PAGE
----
Ruby can give you a lot of information about objects when a program is running. What an object is and what methods it responds to.

# Inspection
s = 'abc'
puts s.class
puts s.methods
puts s.respond_to?(:match)

Error handling

Reality is that all programs can run into errors. Errors that only raise their ugly heads when your program is running. And even when your code is flawless. That just happens.
You can let your program crash, but it is usually nicer if you let your program continue and politely tell that an error has occurred and it can’t continue what it was doing. Ruby has a couple of facilities for this purpose:

# Rescue
rescue => e
  puts "Error = #{e}"

And sometimes you might even want your program to raise an error (like when the user did something really stupid).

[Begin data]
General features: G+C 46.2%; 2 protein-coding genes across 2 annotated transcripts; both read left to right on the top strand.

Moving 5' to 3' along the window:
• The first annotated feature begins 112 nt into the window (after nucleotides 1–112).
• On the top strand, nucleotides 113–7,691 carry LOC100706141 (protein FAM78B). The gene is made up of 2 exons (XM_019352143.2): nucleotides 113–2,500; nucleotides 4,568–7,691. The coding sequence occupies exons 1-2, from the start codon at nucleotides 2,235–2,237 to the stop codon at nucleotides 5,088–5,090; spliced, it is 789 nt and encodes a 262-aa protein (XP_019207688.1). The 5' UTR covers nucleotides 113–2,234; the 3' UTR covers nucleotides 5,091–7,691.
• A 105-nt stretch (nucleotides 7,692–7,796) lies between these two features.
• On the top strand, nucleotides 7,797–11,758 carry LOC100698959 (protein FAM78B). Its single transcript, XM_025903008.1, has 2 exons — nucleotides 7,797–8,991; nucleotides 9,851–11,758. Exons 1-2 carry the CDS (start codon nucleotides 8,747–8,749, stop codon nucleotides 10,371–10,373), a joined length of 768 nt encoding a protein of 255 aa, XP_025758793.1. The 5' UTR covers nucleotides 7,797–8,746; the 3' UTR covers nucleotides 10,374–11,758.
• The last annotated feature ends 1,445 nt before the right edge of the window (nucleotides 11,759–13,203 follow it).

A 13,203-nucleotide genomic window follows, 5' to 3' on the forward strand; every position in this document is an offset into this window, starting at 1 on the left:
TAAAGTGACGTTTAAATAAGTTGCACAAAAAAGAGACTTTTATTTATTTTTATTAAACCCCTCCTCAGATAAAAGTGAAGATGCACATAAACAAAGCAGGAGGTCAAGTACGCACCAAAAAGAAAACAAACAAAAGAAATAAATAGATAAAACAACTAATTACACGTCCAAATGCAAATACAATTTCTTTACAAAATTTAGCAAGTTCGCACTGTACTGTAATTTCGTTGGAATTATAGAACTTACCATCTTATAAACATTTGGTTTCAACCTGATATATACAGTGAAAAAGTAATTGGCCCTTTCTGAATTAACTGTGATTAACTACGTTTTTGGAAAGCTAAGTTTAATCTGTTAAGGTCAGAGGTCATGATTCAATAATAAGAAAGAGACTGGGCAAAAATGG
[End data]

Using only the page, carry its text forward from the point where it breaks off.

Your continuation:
# Raise
raise "Yo dude seriously ? You can't enter zero for a divisor" if divisor == 0


You will often need to read or write diskfiles. That is easy in Ruby. For instance reading can be done with IO.Read.

# Read a file
file_contents = IO.Read("my_file")

See the documentation for more info.

Spaceship operator

Ruby supports this strange thing: <=> called the spaceship operator. It returns -1, 0 or 1 depending on whether the left hand side is smaller, equal to or bigger than the right hand side. Useful for sorting.

  # Spaceship operator
  'a' <=> 'b'   => Returns -1

Class inheritance

When you are coding objects (classes) that model some real life situation, you will often encounter objects that are a subset of other objects. And there are many of such subsets. This is where class inheritance comes to the rescue.

A very simple (and incomplete) example:

# Class inheritance
class Animal
  attr_reader :number_of_legs

class Cow < Animal
  #@number_of_legs = 4

class Chicken < Animal
  #@number_of_legs = 2

The Cow and Chicken classes can use all attributes and methods that are defined for Animal.